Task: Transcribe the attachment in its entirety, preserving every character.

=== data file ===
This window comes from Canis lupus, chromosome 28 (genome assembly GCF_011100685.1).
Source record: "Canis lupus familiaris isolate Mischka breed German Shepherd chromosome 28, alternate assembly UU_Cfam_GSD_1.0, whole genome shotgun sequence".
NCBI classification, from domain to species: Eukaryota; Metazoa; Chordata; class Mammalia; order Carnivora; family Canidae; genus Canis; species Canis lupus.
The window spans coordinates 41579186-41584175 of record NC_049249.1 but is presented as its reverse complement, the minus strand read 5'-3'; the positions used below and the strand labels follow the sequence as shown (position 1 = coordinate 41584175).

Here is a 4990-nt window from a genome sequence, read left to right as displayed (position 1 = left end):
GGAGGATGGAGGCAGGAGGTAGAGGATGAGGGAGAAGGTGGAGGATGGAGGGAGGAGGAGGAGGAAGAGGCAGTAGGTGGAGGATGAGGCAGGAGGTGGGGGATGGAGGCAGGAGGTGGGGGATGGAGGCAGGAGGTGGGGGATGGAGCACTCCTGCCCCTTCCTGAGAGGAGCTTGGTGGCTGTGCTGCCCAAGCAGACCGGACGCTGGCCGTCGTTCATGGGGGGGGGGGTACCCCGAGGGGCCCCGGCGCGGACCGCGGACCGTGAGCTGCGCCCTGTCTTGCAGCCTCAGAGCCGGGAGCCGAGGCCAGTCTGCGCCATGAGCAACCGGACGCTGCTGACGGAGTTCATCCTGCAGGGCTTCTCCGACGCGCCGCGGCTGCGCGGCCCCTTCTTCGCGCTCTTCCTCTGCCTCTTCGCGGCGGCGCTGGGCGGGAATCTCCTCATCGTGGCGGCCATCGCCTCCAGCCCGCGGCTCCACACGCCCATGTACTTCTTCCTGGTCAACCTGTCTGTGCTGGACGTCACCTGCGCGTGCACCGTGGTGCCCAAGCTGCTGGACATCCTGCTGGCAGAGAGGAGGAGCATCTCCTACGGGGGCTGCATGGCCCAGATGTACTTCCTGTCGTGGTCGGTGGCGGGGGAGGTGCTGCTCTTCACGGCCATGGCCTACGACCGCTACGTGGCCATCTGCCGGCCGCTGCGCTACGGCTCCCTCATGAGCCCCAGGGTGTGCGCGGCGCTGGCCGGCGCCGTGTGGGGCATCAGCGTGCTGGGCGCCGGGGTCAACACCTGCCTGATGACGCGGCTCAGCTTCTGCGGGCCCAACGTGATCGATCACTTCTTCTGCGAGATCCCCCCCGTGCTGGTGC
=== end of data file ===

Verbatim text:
This window comes from Canis lupus, chromosome 28 (genome assembly GCF_011100685.1).
Source record: "Canis lupus familiaris isolate Mischka breed German Shepherd chromosome 28, alternate assembly UU_Cfam_GSD_1.0, whole genome shotgun sequence".
NCBI classification, from domain to species: Eukaryota; Metazoa; Chordata; class Mammalia; order Carnivora; family Canidae; genus Canis; species Canis lupus.
The window spans coordinates 41579186-41584175 of record NC_049249.1 but is presented as its reverse complement, the minus strand read 5'-3'; the positions used below and the strand labels follow the sequence as shown (position 1 = coordinate 41584175).

Here is a 4990-nt window from a genome sequence, read left to right as displayed (position 1 = left end):
GGAGGATGGAGGCAGGAGGTAGAGGATGAGGGAGAAGGTGGAGGATGGAGGGAGGAGGAGGAGGAAGAGGCAGTAGGTGGAGGATGAGGCAGGAGGTGGGGGATGGAGGCAGGAGGTGGGGGATGGAGGCAGGAGGTGGGGGATGGAGCACTCCTGCCCCTTCCTGAGAGGAGCTTGGTGGCTGTGCTGCCCAAGCAGACCGGACGCTGGCCGTCGTTCATGGGGGGGGGGGTACCCCGAGGGGCCCCGGCGCGGACCGCGGACCGTGAGCTGCGCCCTGTCTTGCAGCCTCAGAGCCGGGAGCCGAGGCCAGTCTGCGCCATGAGCAACCGGACGCTGCTGACGGAGTTCATCCTGCAGGGCTTCTCCGACGCGCCGCGGCTGCGCGGCCCCTTCTTCGCGCTCTTCCTCTGCCTCTTCGCGGCGGCGCTGGGCGGGAATCTCCTCATCGTGGCGGCCATCGCCTCCAGCCCGCGGCTCCACACGCCCATGTACTTCTTCCTGGTCAACCTGTCTGTGCTGGACGTCACCTGCGCGTGCACCGTGGTGCCCAAGCTGCTGGACATCCTGCTGGCAGAGAGGAGGAGCATCTCCTACGGGGGCTGCATGGCCCAGATGTACTTCCTGTCGTGGTCGGTGGCGGGGGAGGTGCTGCTCTTCACGGCCATGGCCTACGACCGCTACGTGGCCATCTGCCGGCCGCTGCGCTACGGCTCCCTCATGAGCCCCAGGGTGTGCGCGGCGCTGGCCGGCGCCGTGTGGGGCATCAGCGTGCTGGGCGCCGGGGTCAACACCTGCCTGATGACGCGGCTCAGCTTCTGCGGGCCCAACGTGATCGATCACTTCTTCTGCGAGATCCCCCCCGTGCTGGTGC